What also makes raising hens fun is the variety of egg colors available, depending on the breed. Some breeds lays white, some brown, some blue, some green, some speckled – it’s great! So if you want to find a wide range of egg colors in your coop, read here to find out all about them.
The most common egg colors are white, brown, blue, green, or speckled blue/green. Also – each chicken produces a slightly different color shade as well.
For example, if I have 2 Buff Orpingtons that lay brown eggs, and each hen’s eggs are a slightly different shade of brown.
The same goes for our Easter Egger chickens, which lay green eggs. We currently have 2 of them and the shade of green is darker in one of the hen’s eggs than the other.
If you want a cool variety of all colors, your local farm stores will likely have many breeds of chickens that will suit your needs.
Buying Chickens Online – Yep You Read That Correctly!
But if you want to be adventurous, you can also buy fertilized eggs online! We have tried this before and had great success. We wanted a true Aracauna chicken (similar to Easter Egger chicken) but our local farm store didn’t have them. So we took a chance and ordered a few chicks online.
They came with in a few days and hatched while in the box! They can survive this way for a few days since they can eat the shells of the eggs they were living in until they arrive to your home.
It can be more of a gamble doing it this way and we were a bit leary at first. But many people do this now, and like being able to pick which breeds will suit them best etc. Just know that buying chicks online can be a bit more expensive for shipping expenses etc.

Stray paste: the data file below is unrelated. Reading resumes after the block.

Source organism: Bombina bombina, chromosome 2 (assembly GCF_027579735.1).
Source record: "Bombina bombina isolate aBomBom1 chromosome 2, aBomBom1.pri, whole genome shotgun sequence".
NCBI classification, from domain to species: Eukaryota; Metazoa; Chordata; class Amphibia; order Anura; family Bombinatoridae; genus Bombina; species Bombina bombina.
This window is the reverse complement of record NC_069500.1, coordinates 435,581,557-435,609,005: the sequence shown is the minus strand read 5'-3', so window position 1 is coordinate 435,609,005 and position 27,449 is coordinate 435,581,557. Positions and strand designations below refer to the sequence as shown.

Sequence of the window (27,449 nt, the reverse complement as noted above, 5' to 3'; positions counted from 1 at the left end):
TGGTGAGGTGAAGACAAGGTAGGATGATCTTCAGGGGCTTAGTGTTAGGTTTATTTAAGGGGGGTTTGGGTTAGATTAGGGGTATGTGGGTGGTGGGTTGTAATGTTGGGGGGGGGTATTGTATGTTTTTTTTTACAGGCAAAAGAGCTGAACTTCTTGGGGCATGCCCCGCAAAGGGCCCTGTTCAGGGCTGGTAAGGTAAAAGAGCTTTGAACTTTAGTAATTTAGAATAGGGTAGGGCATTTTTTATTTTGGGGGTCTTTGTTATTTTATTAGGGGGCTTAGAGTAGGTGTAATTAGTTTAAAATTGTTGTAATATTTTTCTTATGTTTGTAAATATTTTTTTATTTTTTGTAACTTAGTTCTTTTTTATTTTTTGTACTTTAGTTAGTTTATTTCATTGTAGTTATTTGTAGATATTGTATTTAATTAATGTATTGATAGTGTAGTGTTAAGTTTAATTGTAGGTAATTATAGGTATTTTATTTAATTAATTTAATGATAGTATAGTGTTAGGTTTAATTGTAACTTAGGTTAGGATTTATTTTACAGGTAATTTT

Also – do your research on where you’re buying them from! There are many reputable people selling them online and have positive reviews to back them up. Here’s a link to some of the best.
I hope you’ve found some information here helpful for preparing, choosing, and growing your next flock of egg layers! Honestly, we used to pick our hens based on how cute they looked in the store and those did just fine, so I hope you don’t feel too overwhelmed combing through all the information on finding the perfect chickens for you. All breeds have some fun, quirky qualities and chances are good that whatever chickens you choose, you’ll enjoy.
Please leave a comment below if you you have favorite chicken breeds that have done well for you, or if there are any lingering questions you still have about raising these lovely egg laying birds. Thanks for stopping by.
2 thoughts on “Raising Chickens For Eggs”
Yes dear the information was very helpful. I am into a small-scale poultry farm with about 60 birds. Please my birds are now 22 weeks old but none of them has started laying. What do you think could be the cause? This isn’t my first stock. My first stock started laying when they were exactly 18weeks
Hello Bibian – you have me stumped! I am guessing it should just be a matter of time before they start laying. At 22 weeks, I would have thought they would have started laying by now too. I’m assuming you have been feeding the same layer feed you’ve been feeding your other laying hens that began laying at 18 weeks? Is it a new breed of hens you’re trying? Maybe it’s a breed that just takes a bit longer to begin laying. Anyway, keep us posted – I’d love to hear if this turns around for you!